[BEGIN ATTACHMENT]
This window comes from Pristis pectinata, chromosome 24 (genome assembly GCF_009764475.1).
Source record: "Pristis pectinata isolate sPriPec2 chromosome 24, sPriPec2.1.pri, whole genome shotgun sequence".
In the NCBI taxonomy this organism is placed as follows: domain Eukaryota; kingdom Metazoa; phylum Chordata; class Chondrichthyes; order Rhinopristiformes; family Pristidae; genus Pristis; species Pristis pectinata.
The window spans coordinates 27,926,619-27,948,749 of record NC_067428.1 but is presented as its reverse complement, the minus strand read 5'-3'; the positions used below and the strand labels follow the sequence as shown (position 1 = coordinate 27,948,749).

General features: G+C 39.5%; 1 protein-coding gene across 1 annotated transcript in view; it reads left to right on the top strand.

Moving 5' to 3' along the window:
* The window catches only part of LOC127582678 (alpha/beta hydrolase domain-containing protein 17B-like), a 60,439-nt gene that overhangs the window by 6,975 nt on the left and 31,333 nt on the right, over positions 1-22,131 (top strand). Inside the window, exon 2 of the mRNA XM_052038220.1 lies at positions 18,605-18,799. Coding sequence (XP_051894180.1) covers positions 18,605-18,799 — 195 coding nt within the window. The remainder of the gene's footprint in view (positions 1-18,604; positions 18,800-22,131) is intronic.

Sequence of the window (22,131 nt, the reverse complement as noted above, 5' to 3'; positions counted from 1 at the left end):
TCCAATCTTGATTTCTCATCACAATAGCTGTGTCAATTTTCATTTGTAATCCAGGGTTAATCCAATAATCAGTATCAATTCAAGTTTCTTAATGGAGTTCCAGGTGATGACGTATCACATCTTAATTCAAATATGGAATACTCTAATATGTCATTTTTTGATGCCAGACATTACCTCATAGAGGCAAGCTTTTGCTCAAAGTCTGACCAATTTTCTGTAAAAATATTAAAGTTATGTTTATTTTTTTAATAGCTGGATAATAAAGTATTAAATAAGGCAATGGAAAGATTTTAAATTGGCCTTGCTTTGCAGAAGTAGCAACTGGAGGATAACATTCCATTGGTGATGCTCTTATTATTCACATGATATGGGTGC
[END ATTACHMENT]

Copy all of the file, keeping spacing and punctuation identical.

This window comes from Pristis pectinata, chromosome 24 (genome assembly GCF_009764475.1).
Source record: "Pristis pectinata isolate sPriPec2 chromosome 24, sPriPec2.1.pri, whole genome shotgun sequence".
In the NCBI taxonomy this organism is placed as follows: domain Eukaryota; kingdom Metazoa; phylum Chordata; class Chondrichthyes; order Rhinopristiformes; family Pristidae; genus Pristis; species Pristis pectinata.
The window spans coordinates 27,926,619-27,948,749 of record NC_067428.1 but is presented as its reverse complement, the minus strand read 5'-3'; the positions used below and the strand labels follow the sequence as shown (position 1 = coordinate 27,948,749).

General features: G+C 39.5%; 1 protein-coding gene across 1 annotated transcript in view; it reads left to right on the top strand.

Moving 5' to 3' along the window:
* The window catches only part of LOC127582678 (alpha/beta hydrolase domain-containing protein 17B-like), a 60,439-nt gene that overhangs the window by 6,975 nt on the left and 31,333 nt on the right, over positions 1-22,131 (top strand). Inside the window, exon 2 of the mRNA XM_052038220.1 lies at positions 18,605-18,799. Coding sequence (XP_051894180.1) covers positions 18,605-18,799 — 195 coding nt within the window. The remainder of the gene's footprint in view (positions 1-18,604; positions 18,800-22,131) is intronic.

Sequence of the window (22,131 nt, the reverse complement as noted above, 5' to 3'; positions counted from 1 at the left end):
TCCAATCTTGATTTCTCATCACAATAGCTGTGTCAATTTTCATTTGTAATCCAGGGTTAATCCAATAATCAGTATCAATTCAAGTTTCTTAATGGAGTTCCAGGTGATGACGTATCACATCTTAATTCAAATATGGAATACTCTAATATGTCATTTTTTGATGCCAGACATTACCTCATAGAGGCAAGCTTTTGCTCAAAGTCTGACCAATTTTCTGTAAAAATATTAAAGTTATGTTTATTTTTTTAATAGCTGGATAATAAAGTATTAAATAAGGCAATGGAAAGATTTTAAATTGGCCTTGCTTTGCAGAAGTAGCAACTGGAGGATAACATTCCATTGGTGATGCTCTTATTATTCACATGATATGGGTGC